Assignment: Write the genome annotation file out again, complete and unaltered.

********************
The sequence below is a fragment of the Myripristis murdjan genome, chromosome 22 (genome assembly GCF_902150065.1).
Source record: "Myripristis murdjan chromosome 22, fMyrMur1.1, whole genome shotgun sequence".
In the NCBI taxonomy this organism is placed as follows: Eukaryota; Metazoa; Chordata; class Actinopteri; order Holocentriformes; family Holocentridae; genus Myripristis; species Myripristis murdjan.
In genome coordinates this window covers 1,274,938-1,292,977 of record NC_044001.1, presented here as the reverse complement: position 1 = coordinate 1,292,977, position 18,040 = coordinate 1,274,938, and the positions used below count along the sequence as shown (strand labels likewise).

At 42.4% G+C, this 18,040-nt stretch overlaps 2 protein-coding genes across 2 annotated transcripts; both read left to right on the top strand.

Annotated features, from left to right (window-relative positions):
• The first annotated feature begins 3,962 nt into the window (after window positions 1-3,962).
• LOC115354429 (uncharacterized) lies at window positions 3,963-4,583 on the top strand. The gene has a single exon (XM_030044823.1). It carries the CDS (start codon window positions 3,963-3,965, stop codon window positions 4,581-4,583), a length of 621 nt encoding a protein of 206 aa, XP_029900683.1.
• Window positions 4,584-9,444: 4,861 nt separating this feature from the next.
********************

The sequence below is a fragment of the Myripristis murdjan genome, chromosome 22 (genome assembly GCF_902150065.1).
Source record: "Myripristis murdjan chromosome 22, fMyrMur1.1, whole genome shotgun sequence".
In the NCBI taxonomy this organism is placed as follows: Eukaryota; Metazoa; Chordata; class Actinopteri; order Holocentriformes; family Holocentridae; genus Myripristis; species Myripristis murdjan.
In genome coordinates this window covers 1,274,938-1,292,977 of record NC_044001.1, presented here as the reverse complement: position 1 = coordinate 1,292,977, position 18,040 = coordinate 1,274,938, and the positions used below count along the sequence as shown (strand labels likewise).

At 42.4% G+C, this 18,040-nt stretch overlaps 2 protein-coding genes across 2 annotated transcripts; both read left to right on the top strand.

Annotated features, from left to right (window-relative positions):
• The first annotated feature begins 3,962 nt into the window (after window positions 1-3,962).
• LOC115354429 (uncharacterized) lies at window positions 3,963-4,583 on the top strand. The gene has a single exon (XM_030044823.1). It carries the CDS (start codon window positions 3,963-3,965, stop codon window positions 4,581-4,583), a length of 621 nt encoding a protein of 206 aa, XP_029900683.1.
• Window positions 4,584-9,444: 4,861 nt separating this feature from the next.